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August 16, 2005
Bill Gates is Right - Windows Stimulates Innovation - Much More than MacOS or Linux
I have been a fan of the MacOS for years — and still am. While I use a Windows machine myself, I maintain a mixed network at home and I have my entire family on MacIntosh machines. Why? To decrease unwanted tech support calls. The Mac just works. I still get tech support calls from my family, but they are usually quickly resolved by rebooting routers, cable modems, etc. and rarely do the problems have anything to do with the MacOS or the Mac Applications themselves. The stuff just seems to work without alot of problems.
When is comes to email, the same applies. While I engage in a daily battle from the pummelling I receive from SPAM and viruses on the Windows side, my family is hardly even aware that these are problems for others. Their Mac email clients just learn what is legit and what isn’t — and doesn’t seem to bother them with these issues. The same appears to be true for my programmers — who tend to live in Linux environments. They just don’t seem to complain as much — as long as they avoid windows and it’s associated applications.
This brings me to a weird realization.
Perhaps Bill Gates is actually right and that Windows, and therefore Microsoft, really does stimulate software innovation — I just get to that conclusion using a different logical path than Bill Gates.
I don’t think too many people would argue against the following statement —
Necessity is the Mother of Innovation. [ where Innovation = Invention ]
And I would argue that software which is often broken or has multiple flaws which are constantly revealed to end-users during the course of their misson-critical personal computing activities creates NECESSITY.
Given that the most common end-user experience of Windows is that is is often broken or flawed — it’s not a huge logical leap to conclude that —
Windows (and therefore Microsoft) is the Mother of Innovation.
As was pointed out to me earlier today on a phone call, a pretty good case could be made that —
In general, broken technology spurs on innovation.
If it’s broken, you have an opportunity to think about it and create solutions to solve these problems. In environments like the MacOS or Linux, where the shit just works, there are huge classes of problems you wouldn’t even realize are problems — because you don’t see them as problems on a daily basis as you do in the Windows world.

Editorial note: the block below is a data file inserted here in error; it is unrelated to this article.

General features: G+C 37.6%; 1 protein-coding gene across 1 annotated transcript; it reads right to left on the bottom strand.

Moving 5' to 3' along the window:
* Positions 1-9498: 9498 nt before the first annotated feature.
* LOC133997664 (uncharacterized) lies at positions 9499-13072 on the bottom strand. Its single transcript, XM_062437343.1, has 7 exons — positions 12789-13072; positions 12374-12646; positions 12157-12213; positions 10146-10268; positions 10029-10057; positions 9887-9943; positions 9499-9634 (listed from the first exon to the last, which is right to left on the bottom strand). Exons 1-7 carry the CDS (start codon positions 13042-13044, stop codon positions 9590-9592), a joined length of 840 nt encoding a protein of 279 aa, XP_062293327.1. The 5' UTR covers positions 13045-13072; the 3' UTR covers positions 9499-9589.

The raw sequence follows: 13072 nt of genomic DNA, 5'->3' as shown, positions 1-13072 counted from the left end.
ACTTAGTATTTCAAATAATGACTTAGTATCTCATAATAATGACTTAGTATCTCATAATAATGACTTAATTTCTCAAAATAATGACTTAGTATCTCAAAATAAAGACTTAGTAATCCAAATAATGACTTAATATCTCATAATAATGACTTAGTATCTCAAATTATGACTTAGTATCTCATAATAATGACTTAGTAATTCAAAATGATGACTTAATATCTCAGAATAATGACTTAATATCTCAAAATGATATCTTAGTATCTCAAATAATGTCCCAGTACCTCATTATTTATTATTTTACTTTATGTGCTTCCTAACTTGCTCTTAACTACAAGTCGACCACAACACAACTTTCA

In the Windows environment, however, everything is a constant struggle. The stuff is barely useable.
Therefore, whole new classes of solutions have grown out of problems which originated as flaws or “feature voids” in Windows. The innovations that result often impact the Mac and Linux worlds positively — but they owe their existence to defects within windows. There are tons of examples that come to mind — SPAM filtering, Virus checking, desktop search engines, desktop performance enhancing utilities, browser technologies, etc. — to name just a few.
So, maybe Bill Gates is actually correct — Microsoft’s current monopoly position in operating systems, browsers, word processing software, spreadsheet software, presentation software, email software, etc. etc. —
IS ACTUALLY STIMULATING INNOVATION AND WEALTH GENERATION IN THE SOFTWARE INDUSTRY.
It’s just that the mechanism by which Micosoft is stimulating innovation is not necessarily something Bill should be so proud of.
I've shown that (1) none of the key software innovations have been produced by Microsoft, (2) Microsoft's key products are essentially copies of previous products, and that (3) Microsoft's key technologies aren't innovative either. Microsoft has always ``chased the tail lights'' of real innovators. Perhaps Microsoft has been creative in small ways, but there's absolutely no evidence that they're more or even as creative as any other group of developers, OSS/FS or proprietary. Others have come to the same conclusion; see websites such as the Microsoft "Hall of Innovation".
There's nothing wrong with a company that isn't innovative. After all, the purpose of Microsoft (or any other company) is to make money for its shareholders, not to create innovations for their own sake. But claiming that you're innovative, when you aren't, is disingenuous. Justifying illegal actions in the name of innovation, when that innovation has never occurred, is doubly disingenuous. And, if this is a key support for their argument that the government shouldn't encourage OSS/FS, analysis quickly causes those arguments to evaporate too.